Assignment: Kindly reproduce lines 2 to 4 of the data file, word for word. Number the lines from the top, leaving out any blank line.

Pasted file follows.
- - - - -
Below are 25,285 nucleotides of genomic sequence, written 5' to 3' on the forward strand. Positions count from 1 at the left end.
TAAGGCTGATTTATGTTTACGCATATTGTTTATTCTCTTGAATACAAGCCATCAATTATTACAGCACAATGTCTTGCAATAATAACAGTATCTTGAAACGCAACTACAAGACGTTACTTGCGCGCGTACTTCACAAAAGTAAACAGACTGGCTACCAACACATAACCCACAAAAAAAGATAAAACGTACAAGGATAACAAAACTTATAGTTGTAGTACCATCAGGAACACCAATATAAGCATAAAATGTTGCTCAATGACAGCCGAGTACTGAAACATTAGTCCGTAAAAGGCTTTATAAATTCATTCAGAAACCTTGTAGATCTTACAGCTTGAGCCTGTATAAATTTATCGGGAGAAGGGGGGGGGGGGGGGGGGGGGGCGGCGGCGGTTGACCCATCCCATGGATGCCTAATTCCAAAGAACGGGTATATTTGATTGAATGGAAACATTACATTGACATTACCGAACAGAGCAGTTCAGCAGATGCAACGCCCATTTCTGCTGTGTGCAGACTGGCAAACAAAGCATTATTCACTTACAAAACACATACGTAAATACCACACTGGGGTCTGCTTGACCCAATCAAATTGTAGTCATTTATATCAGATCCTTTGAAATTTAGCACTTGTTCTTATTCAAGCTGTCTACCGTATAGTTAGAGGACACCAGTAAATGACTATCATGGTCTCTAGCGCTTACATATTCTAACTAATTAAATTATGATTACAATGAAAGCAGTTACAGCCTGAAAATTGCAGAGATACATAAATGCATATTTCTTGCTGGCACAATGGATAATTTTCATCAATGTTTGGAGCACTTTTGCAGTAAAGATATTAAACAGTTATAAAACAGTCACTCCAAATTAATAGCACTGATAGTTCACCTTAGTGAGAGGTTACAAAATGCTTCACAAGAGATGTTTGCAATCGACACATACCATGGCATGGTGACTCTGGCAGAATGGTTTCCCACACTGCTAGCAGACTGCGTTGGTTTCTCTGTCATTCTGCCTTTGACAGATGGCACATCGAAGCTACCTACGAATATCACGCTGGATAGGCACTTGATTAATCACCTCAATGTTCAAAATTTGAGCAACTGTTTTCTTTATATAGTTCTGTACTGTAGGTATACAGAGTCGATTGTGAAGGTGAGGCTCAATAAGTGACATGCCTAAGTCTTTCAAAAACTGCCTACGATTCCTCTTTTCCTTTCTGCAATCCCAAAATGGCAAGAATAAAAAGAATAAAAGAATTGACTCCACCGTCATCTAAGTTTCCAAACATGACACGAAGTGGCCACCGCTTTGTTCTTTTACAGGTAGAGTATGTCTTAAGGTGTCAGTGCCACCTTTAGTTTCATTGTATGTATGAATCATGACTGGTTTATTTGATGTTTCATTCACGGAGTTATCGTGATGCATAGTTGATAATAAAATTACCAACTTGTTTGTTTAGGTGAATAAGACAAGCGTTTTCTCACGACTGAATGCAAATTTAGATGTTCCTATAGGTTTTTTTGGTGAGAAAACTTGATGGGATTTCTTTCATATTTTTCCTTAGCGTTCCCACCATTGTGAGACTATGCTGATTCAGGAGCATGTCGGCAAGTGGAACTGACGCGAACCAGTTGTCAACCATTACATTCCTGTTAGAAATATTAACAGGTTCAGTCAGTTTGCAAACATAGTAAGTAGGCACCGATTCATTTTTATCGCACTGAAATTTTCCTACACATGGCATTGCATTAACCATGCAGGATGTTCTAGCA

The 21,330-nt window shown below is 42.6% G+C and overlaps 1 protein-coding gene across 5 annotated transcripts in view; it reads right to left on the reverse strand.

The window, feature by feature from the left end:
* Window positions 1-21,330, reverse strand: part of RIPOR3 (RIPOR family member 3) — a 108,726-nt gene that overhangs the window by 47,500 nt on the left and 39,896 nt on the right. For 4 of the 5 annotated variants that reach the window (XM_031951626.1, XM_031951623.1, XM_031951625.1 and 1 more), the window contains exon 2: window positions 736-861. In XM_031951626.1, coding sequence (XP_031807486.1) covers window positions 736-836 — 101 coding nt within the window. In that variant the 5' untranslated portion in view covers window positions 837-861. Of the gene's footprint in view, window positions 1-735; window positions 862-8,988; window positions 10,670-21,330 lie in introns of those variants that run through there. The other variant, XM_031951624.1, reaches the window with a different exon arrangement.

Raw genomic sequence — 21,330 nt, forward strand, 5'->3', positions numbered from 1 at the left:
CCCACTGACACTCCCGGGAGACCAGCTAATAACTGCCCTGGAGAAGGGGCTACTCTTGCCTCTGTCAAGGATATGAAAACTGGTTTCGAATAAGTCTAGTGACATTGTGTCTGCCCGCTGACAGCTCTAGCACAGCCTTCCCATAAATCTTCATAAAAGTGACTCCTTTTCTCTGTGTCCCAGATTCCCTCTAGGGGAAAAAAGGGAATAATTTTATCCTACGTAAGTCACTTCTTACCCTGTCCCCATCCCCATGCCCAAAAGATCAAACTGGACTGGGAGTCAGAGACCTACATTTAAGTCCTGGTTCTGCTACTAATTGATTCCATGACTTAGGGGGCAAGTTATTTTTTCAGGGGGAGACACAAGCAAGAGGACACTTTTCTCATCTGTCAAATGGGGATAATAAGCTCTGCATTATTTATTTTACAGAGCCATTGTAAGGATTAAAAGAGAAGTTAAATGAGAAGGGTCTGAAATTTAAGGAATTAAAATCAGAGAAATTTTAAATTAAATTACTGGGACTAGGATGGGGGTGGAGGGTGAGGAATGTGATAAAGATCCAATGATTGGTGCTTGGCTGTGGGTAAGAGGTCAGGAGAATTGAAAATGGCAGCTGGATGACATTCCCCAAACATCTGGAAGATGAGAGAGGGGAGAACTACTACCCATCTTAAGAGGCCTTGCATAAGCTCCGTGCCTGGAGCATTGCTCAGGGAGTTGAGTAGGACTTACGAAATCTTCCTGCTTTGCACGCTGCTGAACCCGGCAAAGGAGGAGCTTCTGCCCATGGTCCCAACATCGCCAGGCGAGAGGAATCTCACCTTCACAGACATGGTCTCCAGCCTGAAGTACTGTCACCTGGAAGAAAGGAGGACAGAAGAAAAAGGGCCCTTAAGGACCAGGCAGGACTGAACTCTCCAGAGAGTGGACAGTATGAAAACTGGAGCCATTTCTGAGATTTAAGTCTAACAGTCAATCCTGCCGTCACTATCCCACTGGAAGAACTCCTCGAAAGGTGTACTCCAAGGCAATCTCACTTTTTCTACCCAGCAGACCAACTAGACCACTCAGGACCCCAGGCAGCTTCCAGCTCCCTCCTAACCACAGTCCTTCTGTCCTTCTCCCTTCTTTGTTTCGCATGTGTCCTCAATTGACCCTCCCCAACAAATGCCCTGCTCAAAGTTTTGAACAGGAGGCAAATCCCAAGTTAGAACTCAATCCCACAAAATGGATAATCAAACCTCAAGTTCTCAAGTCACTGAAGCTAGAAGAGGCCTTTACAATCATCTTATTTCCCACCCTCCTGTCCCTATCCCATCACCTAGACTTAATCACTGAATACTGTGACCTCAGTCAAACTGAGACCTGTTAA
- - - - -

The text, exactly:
TAAGGCTGATTTATGTTTACGCATATTGTTTATTCTCTTGAATACAAGCCATCAATTATTACAGCACAATGTCTTGCAATAATAACAGTATCTTGAAACGCAACTACAAGACGTTACTTGCGCGCGTACTTCACAAAAGTAAACAGACTGGCTACCAACACATAACCCACAAAAAAAGATAAAACGTACAAGGATAACAAAACTTATAGTTGTAGTACCATCAGGAACACCAATATAAGCATAAAATGTTGCTCAATGACAGCCGAGTACTGAAACATTAGTCCGTAAAAGGCTTTATAAATTCATTCAGAAACCTTGTAGATCTTACAGCTTGAGCCTGTATAAATTTATCGGGAGAAGGGGGGGGGGGGGGGGGGGGGGCGGCGGCGGTTGACCCATCCCATGGATGCCTAATTCCAAAGAACGGGTATATTTGATTGAATGGAAACATTACATTGACATTACCGAACAGAGCAGTTCAGCAGATGCAACGCCCATTTCTGCTGTGTGCAGACTGGCAAACAAAGCATTATTCACTTACAAAACACATACGTAAATACCACACTGGGGTCTGCTTGACCCAATCAAATTGTAGTCATTTATATCAGATCCTTTGAAATTTAGCACTTGTTCTTATTCAAGCTGTCTACCGTATAGTTAGAGGACACCAGTAAATGACTATCATGGTCTCTAGCGCTTACATATTCTAACTAATTAAATTATGATTACAATGAAAGCAGTTACAGCCTGAAAATTGCAGAGATACATAAATGCATATTTCTTGCTGGCACAATGGATAATTTTCATCAATGTTTGGAGCACTTTTGCAGTAAAGATATTAAACAGTTATAAAACAGTCACTCCAAATTAATAGCACTGATAGTTCACCTTAGTGAGAGGTTACAAAATGCTTCACAAGAGATGTTTGCAATCGACACATACCATGGCATGGTGACTCTGGCAGAATGGTTTCCCACACTGCTAGCAGACTGCGTTGGTTTCTCTGTCATTCTGCCTTTGACAGATGGCACATCGAAGCTACCTACGAATATCACGCTGGATAGGCACTTGATTAATCACCTCAATGTTCAAAATTTGAGCAACTGTTTTCTTTATATAGTTCTGTACTGTAGGTATACAGAGTCGATTGTGAAGGTGAGGCTCAATAAGTGACATGCCTAAGTCTTTCAAAAACTGCCTACGATTCCTCTTTTCCTTTCTGCAATCCCAAAATGGCAAGAATAAAAAGAATAAAAGAATTGACTCCACCGTCATCTAAGTTTCCAAACATGACACGAAGTGGCCACCGCTTTGTTCTTTTACAGGTAGAGTATGTCTTAAGGTGTCAGTGCCACCTTTAGTTTCATTGTATGTATGAATCATGACTGGTTTATTTGATGTTTCATTCACGGAGTTATCGTGATGCATAGTTGATAATAAAATTACCAACTTGTTTGTTTAGGTGAATAAGACAAGCGTTTTCTCACGACTGAATGCAAATTTAGATGTTCCTATAGGTTTTTTTGGTGAGAAAACTTGATGGGATTTCTTTCATATTTTTCCTTAGCGTTCCCACCATTGTGAGACTATGCTGATTCAGGAGCATGTCGGCAAGTGGAACTGACGCGAACCAGTTGTCAACCATTACATTCCTGTTAGAAATATTAACAGGTTCAGTCAGTTTGCAAACATAGTAAGTAGGCACCGATTCATTTTTATCGCACTGAAATTTTCCTACACATGGCATTGCATTAACCATGCAGGATGTTCTAGCA

The 21,330-nt window shown below is 42.6% G+C and overlaps 1 protein-coding gene across 5 annotated transcripts in view; it reads right to left on the reverse strand.

The window, feature by feature from the left end: